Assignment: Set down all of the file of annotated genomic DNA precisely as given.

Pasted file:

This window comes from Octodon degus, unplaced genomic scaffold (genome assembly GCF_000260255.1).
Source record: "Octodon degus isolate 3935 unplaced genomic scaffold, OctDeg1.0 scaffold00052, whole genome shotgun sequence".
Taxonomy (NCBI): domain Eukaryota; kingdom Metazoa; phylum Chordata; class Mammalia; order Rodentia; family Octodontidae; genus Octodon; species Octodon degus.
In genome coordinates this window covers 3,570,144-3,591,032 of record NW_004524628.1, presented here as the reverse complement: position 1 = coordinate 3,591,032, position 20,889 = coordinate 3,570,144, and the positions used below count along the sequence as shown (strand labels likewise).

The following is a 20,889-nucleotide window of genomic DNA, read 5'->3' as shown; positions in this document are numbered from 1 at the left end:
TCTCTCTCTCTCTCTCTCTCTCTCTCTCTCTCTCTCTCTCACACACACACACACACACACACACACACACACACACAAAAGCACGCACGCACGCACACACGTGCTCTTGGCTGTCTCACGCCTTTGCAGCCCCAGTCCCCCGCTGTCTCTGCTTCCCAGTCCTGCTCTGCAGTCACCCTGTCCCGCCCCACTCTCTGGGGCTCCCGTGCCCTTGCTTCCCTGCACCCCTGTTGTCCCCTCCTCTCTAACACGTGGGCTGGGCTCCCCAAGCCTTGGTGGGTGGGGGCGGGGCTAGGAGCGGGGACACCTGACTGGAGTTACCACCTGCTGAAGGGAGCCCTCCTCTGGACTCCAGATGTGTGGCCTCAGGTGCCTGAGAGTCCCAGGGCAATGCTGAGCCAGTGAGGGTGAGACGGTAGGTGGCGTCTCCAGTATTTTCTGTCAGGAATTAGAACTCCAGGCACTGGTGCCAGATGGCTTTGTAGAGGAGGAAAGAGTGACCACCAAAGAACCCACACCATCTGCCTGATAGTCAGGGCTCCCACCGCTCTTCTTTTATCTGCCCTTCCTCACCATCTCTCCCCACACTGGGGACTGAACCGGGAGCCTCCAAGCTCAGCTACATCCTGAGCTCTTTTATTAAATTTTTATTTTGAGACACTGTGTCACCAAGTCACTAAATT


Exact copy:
This window comes from Octodon degus, unplaced genomic scaffold (genome assembly GCF_000260255.1).
Source record: "Octodon degus isolate 3935 unplaced genomic scaffold, OctDeg1.0 scaffold00052, whole genome shotgun sequence".
Taxonomy (NCBI): domain Eukaryota; kingdom Metazoa; phylum Chordata; class Mammalia; order Rodentia; family Octodontidae; genus Octodon; species Octodon degus.
In genome coordinates this window covers 3,570,144-3,591,032 of record NW_004524628.1, presented here as the reverse complement: position 1 = coordinate 3,591,032, position 20,889 = coordinate 3,570,144, and the positions used below count along the sequence as shown (strand labels likewise).

The following is a 20,889-nucleotide window of genomic DNA, read 5'->3' as shown; positions in this document are numbered from 1 at the left end:
TCTCTCTCTCTCTCTCTCTCTCTCTCTCTCTCTCTCTCTCACACACACACACACACACACACACACACACACACACAAAAGCACGCACGCACGCACACACGTGCTCTTGGCTGTCTCACGCCTTTGCAGCCCCAGTCCCCCGCTGTCTCTGCTTCCCAGTCCTGCTCTGCAGTCACCCTGTCCCGCCCCACTCTCTGGGGCTCCCGTGCCCTTGCTTCCCTGCACCCCTGTTGTCCCCTCCTCTCTAACACGTGGGCTGGGCTCCCCAAGCCTTGGTGGGTGGGGGCGGGGCTAGGAGCGGGGACACCTGACTGGAGTTACCACCTGCTGAAGGGAGCCCTCCTCTGGACTCCAGATGTGTGGCCTCAGGTGCCTGAGAGTCCCAGGGCAATGCTGAGCCAGTGAGGGTGAGACGGTAGGTGGCGTCTCCAGTATTTTCTGTCAGGAATTAGAACTCCAGGCACTGGTGCCAGATGGCTTTGTAGAGGAGGAAAGAGTGACCACCAAAGAACCCACACCATCTGCCTGATAGTCAGGGCTCCCACCGCTCTTCTTTTATCTGCCCTTCCTCACCATCTCTCCCCACACTGGGGACTGAACCGGGAGCCTCCAAGCTCAGCTACATCCTGAGCTCTTTTATTAAATTTTTATTTTGAGACACTGTGTCACCAAGTCACTAAATT